Travelling in India has definitely been made easier by the emergence of comprehensive guidebooks aimed at the backpacker and the mid-range tourist. Old time travelers, who roamed the world before the advent of guidebooks, relied on each other for information and bemoan the lack of camaraderie among today's travelers.
It is true that guidebooks tend to channel tourists toward the same places, send them to the same hotels, and create a "check list" approach to sight seeing. However, the comfort of having reliable travel information and advice gives a lot of people the confidence to set off on adventures many would not normally contemplate.
Ultimately, the best guidebook is your own instincts and desires. Each traveler should have a style and set of interests uniquely personal. By all means, travel with a guidebook, but remember it is only a guide, not a Holy Scripture of Travelling. Use it as a reference, but be open to the flow and rhythm of the road. There is a synchronicity of events that overtakes the traveler. Be open to it. Travel is far more than a pilgrimage to venerable ruins or rare sights. It is a process of experiencing and understanding other cultures while discovering the basic humanity shared by all on this incredible planet. Travel, ideally, broadens vision, shrinks human differences, and involves not only tramping through the physical world, but also the exploration of the vast expanses of the mind within.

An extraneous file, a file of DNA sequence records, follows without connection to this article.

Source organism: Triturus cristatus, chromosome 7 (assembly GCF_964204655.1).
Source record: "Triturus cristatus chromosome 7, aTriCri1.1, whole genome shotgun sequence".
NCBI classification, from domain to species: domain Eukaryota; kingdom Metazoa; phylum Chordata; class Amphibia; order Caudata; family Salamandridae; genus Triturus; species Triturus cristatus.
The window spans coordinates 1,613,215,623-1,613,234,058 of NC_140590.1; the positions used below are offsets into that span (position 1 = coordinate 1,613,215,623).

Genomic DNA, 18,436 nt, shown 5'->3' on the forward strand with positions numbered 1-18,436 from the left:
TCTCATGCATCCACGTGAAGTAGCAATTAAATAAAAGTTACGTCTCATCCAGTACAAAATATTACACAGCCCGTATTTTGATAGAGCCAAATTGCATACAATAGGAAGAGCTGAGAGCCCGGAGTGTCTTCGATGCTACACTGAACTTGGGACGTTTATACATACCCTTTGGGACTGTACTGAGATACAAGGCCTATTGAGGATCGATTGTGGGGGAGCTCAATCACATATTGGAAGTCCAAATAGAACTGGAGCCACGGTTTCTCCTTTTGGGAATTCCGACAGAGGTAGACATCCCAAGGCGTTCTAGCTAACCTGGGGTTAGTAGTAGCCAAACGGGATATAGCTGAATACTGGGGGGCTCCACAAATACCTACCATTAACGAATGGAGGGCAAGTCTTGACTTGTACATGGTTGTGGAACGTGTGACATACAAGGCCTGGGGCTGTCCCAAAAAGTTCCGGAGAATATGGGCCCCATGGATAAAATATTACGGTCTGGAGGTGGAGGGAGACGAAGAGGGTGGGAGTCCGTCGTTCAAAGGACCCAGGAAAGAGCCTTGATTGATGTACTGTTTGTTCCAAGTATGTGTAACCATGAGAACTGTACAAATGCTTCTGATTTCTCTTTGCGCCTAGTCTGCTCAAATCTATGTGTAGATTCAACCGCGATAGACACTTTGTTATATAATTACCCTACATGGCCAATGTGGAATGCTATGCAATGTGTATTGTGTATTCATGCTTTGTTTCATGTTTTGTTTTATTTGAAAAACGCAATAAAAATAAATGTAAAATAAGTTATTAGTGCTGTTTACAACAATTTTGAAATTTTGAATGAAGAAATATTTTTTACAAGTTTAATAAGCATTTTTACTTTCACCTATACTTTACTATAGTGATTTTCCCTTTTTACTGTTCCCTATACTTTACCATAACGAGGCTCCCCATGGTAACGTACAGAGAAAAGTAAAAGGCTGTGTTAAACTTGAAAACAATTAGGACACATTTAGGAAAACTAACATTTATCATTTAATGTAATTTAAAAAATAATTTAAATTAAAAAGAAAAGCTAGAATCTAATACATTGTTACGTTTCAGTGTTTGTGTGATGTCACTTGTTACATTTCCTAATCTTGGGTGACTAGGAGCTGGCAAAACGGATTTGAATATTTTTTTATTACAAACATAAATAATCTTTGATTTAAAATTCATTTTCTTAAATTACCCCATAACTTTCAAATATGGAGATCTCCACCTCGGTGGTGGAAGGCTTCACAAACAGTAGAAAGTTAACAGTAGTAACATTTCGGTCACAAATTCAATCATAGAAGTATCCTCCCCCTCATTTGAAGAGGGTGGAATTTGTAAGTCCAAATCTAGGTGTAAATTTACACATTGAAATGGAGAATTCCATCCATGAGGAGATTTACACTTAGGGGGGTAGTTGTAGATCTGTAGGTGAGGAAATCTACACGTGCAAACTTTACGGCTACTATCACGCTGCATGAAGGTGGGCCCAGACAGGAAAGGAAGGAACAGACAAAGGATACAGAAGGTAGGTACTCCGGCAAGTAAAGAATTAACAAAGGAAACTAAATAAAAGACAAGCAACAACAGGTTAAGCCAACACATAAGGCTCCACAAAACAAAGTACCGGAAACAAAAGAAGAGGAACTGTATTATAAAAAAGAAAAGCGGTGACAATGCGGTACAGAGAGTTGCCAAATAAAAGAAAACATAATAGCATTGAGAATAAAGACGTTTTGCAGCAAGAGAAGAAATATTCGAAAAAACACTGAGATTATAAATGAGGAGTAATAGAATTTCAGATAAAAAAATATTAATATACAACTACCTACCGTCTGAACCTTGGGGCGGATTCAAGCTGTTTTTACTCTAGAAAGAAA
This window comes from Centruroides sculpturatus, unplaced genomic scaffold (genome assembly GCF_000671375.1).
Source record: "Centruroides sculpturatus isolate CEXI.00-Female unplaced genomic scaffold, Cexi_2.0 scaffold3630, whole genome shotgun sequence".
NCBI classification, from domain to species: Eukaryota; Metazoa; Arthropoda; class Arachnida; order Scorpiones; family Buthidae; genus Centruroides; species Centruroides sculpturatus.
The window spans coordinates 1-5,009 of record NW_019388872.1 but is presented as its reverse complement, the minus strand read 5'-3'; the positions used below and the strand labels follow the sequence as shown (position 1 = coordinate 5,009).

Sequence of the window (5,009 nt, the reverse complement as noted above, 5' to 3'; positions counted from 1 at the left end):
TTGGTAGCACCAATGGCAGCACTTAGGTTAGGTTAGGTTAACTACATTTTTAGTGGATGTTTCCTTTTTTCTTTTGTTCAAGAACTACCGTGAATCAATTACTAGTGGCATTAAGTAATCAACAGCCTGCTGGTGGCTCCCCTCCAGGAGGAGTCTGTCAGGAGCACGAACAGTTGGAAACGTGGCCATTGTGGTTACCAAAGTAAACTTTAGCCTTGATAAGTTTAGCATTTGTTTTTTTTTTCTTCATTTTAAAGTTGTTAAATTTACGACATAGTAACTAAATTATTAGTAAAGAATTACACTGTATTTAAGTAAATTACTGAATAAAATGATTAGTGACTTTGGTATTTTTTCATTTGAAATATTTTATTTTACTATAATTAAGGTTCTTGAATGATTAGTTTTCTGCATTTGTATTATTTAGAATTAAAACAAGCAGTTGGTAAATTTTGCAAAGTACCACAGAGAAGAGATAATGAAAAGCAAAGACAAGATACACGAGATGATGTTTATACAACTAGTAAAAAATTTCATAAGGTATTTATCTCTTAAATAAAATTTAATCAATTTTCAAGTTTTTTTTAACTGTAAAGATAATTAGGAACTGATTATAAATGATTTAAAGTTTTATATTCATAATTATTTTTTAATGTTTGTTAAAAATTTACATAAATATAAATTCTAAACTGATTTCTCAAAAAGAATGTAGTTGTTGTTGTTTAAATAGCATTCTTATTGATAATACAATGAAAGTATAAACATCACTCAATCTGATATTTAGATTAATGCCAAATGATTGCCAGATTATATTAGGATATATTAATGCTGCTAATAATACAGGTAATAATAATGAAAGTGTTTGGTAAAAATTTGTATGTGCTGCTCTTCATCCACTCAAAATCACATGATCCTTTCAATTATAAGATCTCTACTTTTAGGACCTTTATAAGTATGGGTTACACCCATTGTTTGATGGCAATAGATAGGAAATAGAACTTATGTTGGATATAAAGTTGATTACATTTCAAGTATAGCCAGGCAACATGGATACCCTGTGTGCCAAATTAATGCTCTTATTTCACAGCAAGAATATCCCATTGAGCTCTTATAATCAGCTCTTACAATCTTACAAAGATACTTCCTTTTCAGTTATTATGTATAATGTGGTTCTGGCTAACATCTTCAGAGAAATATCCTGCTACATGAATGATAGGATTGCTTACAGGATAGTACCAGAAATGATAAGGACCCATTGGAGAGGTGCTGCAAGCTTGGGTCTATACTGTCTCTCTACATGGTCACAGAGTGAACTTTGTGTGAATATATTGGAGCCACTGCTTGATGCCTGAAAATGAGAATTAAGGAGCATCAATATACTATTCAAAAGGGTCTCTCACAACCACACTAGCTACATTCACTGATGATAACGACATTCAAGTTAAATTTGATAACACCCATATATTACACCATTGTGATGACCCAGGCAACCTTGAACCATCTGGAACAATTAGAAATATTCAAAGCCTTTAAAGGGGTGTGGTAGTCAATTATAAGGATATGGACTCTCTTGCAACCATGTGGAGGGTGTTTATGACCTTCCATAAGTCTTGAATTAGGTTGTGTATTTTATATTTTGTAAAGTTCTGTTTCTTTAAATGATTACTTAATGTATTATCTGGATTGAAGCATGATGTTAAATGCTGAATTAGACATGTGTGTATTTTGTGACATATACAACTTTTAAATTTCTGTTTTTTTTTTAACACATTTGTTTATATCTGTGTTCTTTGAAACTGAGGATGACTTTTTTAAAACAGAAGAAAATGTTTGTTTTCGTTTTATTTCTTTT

There are several guidebooks for the physical exploration of India, and more seem to arrive regularly. No guide book is comprehensive, and all will be out of date to one degree or another. Use prices that they quote only as a guideline. (Since prices are often out of date, even a second hand guidebook will serve.) All guidebooks are big. India is a huge country and they try and get everything in.
Here is a list of a few of them, with links to their web sites.
The Lonely Planet
The granddaddy of guide books.
With photos and maps. Being the oldest and most commonly carried, it takes a lot of flack from those that sneer at guidebooks. Critics feel it 'directs' the tourist too much. Good web site. You can post travel related questions in their "Thorntree" section.
Rough Guide to India
Produced by the popular Rough Guide Series, it's a good, comprehensive guide with good background detail on locations. No photos, but sketches and maps. Good organization.
Government of India Tourist Offices
No guidebook, but offices in most major centers offer brochures, tours, and local information. Unfortunately, the web site is stodgy and superficial. India, as a destination, deserves much more.